Yoga isn’t my religion
This topic came up a few times since I started to practice Yoga and now I want to tell you that I can be a Yogi without being a Hinduist or a Buddhist!
Not everyone who is running into a Yoga Studio or carries a Yoga mat with him or her has suddenly a religion.
It’s not like “Buy one mat and get a religion for free”.
It is a fact that yoga works with each and every religion.
I am married to a Muslim and therefore I am in a couple of Facebook groups out of curiosity to read how other non Muslim women go along with their Muslim husbands.
What I realized quite quick is that many converted or reverted and are even more strict than a born muslim is.
We had the Yoga topic and I was bombarded with statements like “The wife of a muslim shoulnd’t do this!” as if I would instantly worship a “forbidden” religion.
Here’s my answer:
First of all, yes, my husband is a Muslim, but that doesn’t make me one automatically – like the buy one yoga mat it’s not “marry a Muslim and get his religion for free”. I’m still capable of choosing my own faith!
The second point is that I have never seen Yoga as a religion, why would I?
Many are discussing if you can practice Yoga and still hold your faith.
The history of Yoga started around 5000 years ago and was connected to the Vedras which play a role in the roots of Hinduism.
What you can see nowadays, as they share the same language, is that some chanting refets to hindu gods.
Ok, but not every yogi is sitting in a class and is chanting in hindu (many are not even speaking nor understanding hindu so why would they do it?). There are many many people out there practicing yoga regularly whithout having chanted even once! I’m one of them.
I use mantras from time to time – uhuuhhh, what’s that?
A mantra is nothing else than any repeated word or phrase – in meditation you can use it for yourself to manifest certain things for your own life like for instance “Let go of …” or “Trust yourself and love yourself” – whatever is important for you rat that moment. Mantra comes from the Sanskrit word ‘meaning’.
The Yoga language is simply Sanskrit, the same way Christianity is in Latin but Latin itself is not a religion, Islam in Arabic but Arabic itself is not a religion and Judaism is in Hebrew but Hebrew itself is not a religion.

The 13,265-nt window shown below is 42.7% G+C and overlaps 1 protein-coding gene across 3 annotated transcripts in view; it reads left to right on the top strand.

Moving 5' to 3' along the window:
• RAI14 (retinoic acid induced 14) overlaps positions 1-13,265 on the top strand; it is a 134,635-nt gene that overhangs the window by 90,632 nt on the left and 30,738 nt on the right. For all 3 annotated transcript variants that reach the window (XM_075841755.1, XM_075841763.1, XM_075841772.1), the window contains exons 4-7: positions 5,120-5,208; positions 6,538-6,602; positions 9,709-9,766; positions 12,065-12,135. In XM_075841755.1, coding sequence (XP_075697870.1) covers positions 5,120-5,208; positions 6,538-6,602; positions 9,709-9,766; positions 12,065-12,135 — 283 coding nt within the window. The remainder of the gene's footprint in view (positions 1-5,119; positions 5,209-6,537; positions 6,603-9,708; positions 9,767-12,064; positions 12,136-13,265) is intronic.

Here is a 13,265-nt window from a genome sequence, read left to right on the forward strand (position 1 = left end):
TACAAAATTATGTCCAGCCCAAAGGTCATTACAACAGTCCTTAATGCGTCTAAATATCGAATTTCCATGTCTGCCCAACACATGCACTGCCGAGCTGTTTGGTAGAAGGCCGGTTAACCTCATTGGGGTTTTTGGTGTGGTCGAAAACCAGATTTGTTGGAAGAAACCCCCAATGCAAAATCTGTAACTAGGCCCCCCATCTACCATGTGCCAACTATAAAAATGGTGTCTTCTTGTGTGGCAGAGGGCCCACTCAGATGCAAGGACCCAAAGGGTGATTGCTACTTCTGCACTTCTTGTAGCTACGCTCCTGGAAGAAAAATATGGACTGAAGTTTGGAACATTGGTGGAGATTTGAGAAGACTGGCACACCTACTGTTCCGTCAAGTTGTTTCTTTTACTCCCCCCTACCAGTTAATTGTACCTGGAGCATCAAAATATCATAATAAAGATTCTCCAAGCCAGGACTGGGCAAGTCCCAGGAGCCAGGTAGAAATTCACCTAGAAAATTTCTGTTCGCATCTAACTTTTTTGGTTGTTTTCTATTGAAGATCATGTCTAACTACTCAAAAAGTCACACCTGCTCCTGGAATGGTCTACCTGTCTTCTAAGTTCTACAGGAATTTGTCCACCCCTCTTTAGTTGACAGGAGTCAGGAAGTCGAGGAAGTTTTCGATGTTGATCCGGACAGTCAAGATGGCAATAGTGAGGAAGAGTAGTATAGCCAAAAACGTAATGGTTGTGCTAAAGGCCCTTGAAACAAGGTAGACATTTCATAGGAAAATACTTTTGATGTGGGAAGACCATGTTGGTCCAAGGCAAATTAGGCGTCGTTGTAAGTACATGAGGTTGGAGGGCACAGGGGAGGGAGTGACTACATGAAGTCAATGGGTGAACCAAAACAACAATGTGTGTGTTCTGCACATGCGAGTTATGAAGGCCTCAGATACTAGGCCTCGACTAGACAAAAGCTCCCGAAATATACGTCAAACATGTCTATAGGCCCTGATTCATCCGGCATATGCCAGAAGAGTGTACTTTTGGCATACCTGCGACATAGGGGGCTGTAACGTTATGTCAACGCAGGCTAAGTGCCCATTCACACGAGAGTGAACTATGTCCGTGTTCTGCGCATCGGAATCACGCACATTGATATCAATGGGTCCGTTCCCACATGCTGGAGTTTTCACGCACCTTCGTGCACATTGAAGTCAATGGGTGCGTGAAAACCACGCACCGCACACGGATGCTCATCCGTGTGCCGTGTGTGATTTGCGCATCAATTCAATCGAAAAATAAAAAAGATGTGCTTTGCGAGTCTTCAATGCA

Yoga was even rejected by Hinduism because yoga would not insist that god exists. It didn’t say there was no god but just wouldn’t insist there was.
For me this is another proof that Yoga is not a religion and should not affiliate with any religion.
There’s not one religious creed to be found.
You don’t have to follow certain rituals, such as baptism or confirmation. You don’t have obligations like in several other religions, such as visiting the church or mosque for prayer, fasting, celebrating feasts or receiving sacraments.
What is it then if not a religion? Is it sports, fitness, a hobby?
No, yoga was formed as a way to sit for hours, days, months, maybe longer in a meditative state, as a spiritual practice.
It is a spiritual way of living.
It is a way that teaches you mindfulness, how to take care of your mind, body and soul and how to be a good person.
What about the yogis that eventually would like to reach the state of enlightenment?
This enlightenment will not turn them into a god or a worshiper of god!
It means that they are able to experience a state of inner peace, bliss, some are saying they’ve seen their inner light, they connected to their deepest inner self. But that’s indeed all – no religious sign.
It’s a journey to our inner self.
If I step on my mat I feel calm, I connect with myself and listen to my body, mind and soul.
I breate consciously and fade out the stress of the daily life.
It’s my time to unwind and relax while going in and out of different yoga poses that strengthen my body.
I listen to myself or am still and take the stillness as a recreation for my mind.
The time while I’m doing Yoga is simply the time where I am able to honor all I am and the people around me.
I feel blessed because in times of stillness you are able to connect to what really matters.
If it’s not my religion, why do I post Buddha quotes on my social networks from time to time?
Because I am in charge of who I am and what I like or dislike.
I love Buddha quotes but that doesn’t mean I am a Buddhist, I love quotes from ancient philosophers as well – there is lots of wisdom to be found in many directions and I don’t decide if I like it based on which religion the authors belonged to.
I choose what I like based on the words I read.
One last question was why I can say Namaste without being connected to Hinduism?
Do you have any idea what Namaste means?
My soul honors your soul.
I honor the place in you where the entire universe resides.
I honor the light, love, truth, beauty & peace within you, because it is also within me.
In sharing these things we are united, we are the same, we are one.
Said that I give you now my personal explanation; I’m open-minded and one rule for my life is to respect and tolerate every living being on this earth.
I would dare to say that I am a better person than someone else because it’s not my right to put myself in a higher position.
I appreciate my life how it is and therefore also honor or thank others because people teach people lessons.
I wouldn’t be where I am without all those people on this earth.
Sending love & light.
Thank you so much for this post! I have not perfected my meditation skills through Yoga because I got bombarded by ‘friends’ about it and honestly I’ve been all over the place…scattered, as I’m not internally focused as I used to be.
But, I’m going to find my way back.
It’s good to know one can be married to someone of a different faith and still maintain a healthy lifestyle of their choice. Thanks.
Healthy lifestyle is the key here, meditation is free from any religion – it can be religious of course but it doesn’t HAVE to be.
I wish you all the best for your way!